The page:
I don't expect it in my lifetime any more. I think I did once, but I don't now.
The first sentient computer (even without Kurzweil's singularity, or even milder forms of transhumanism) has been 20 years away for the last... oh, I don't know, 30 years or so. I predict that 20 years from now, it will be 20 years away.
It will eventually happen. There are space missions, like the Hubble Space Telescope, that spend a long time with a launch date that's seven years from whenver you ask. Soon or later, though, the seven years do start counting down.
Sooner or later the time to the first sentient robot will start counting down, but I really don't think it will be in my lifetime. The nature of human consciousness is a tremendous mystery. (The fundamental nature, that is. Psychologists could probably tell you all sorts of things about the weird things it does.) There's the idea from (at least) Heinlein's The Moon is a Harsh Mistress that all one requres is complexity; have enough complexity, and it might just "wake up." I suspect it's not quite so straightforward.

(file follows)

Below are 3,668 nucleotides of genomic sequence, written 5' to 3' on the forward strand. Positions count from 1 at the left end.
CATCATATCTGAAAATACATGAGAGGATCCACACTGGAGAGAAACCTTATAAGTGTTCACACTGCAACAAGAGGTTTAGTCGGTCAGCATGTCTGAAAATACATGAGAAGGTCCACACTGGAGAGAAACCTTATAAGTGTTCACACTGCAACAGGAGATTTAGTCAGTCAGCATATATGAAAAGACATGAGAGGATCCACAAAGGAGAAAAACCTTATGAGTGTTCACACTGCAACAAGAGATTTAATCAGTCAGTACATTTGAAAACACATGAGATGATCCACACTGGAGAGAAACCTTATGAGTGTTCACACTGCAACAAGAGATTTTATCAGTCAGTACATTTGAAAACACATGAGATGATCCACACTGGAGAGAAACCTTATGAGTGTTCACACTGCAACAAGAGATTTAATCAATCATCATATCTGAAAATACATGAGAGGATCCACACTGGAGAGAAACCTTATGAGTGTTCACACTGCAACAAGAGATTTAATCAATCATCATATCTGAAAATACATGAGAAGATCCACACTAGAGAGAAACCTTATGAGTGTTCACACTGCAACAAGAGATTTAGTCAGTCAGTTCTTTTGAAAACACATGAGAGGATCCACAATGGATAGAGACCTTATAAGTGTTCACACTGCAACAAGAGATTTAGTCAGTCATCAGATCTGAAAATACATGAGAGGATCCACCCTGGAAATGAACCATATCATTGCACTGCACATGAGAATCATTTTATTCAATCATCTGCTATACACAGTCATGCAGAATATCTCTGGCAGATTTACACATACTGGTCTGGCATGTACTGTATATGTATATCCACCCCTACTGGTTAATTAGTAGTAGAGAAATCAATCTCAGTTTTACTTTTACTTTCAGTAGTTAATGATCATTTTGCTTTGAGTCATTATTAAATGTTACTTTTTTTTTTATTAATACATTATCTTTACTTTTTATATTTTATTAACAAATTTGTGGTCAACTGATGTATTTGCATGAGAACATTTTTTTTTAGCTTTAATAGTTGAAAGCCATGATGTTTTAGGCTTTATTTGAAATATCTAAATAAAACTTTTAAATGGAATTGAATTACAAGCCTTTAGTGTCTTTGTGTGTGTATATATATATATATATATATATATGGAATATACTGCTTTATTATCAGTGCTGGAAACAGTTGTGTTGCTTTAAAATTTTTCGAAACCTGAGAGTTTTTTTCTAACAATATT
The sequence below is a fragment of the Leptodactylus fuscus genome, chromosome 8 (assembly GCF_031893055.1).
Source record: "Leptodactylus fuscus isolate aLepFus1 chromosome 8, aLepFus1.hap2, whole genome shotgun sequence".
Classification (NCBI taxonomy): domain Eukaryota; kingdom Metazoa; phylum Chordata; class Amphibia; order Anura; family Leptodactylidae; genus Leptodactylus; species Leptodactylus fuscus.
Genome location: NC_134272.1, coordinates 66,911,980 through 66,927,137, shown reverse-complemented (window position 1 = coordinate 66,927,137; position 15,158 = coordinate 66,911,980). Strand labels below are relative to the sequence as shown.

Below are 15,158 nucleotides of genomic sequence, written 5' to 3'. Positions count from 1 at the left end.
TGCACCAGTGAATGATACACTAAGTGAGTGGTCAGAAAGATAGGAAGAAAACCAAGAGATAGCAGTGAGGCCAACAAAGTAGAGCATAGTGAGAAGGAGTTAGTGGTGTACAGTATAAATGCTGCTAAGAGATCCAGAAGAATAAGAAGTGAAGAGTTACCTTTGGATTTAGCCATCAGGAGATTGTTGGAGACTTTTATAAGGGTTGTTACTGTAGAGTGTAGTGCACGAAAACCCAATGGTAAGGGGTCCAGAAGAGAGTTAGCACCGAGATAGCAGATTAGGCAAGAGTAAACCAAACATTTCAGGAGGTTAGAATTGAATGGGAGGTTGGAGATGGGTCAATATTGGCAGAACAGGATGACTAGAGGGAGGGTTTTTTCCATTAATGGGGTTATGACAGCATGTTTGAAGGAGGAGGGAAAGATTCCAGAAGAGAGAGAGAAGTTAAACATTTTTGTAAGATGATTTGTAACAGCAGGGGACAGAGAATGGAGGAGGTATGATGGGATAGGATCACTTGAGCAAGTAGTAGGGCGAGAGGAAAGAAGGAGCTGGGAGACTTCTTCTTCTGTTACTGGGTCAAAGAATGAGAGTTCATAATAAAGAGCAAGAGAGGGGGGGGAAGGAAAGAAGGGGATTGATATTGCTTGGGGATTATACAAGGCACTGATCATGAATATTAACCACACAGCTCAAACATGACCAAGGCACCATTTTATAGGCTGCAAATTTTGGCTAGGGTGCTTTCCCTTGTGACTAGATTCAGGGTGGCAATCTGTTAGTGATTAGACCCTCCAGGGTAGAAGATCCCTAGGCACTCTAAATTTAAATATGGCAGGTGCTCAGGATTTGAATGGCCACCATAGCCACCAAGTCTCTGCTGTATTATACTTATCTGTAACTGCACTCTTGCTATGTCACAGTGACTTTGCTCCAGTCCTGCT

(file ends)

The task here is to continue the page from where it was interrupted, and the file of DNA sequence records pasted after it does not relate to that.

I also am cynical enough to wonder if perhaps civilization might just blow itself away before we get to the point of having sentient computers. Take some of the more extreme nightmarish (but still within the bounds of plausibility) global warming scenarios, and there are reasons why technological process could screech to a halt before we reach the sentient computer stage.
When it happens, I do know that it's going to be ugly. I mean, heck, in this country right now, people think you don't deserve equal rights just if you're gay, never mind if you aren't even human....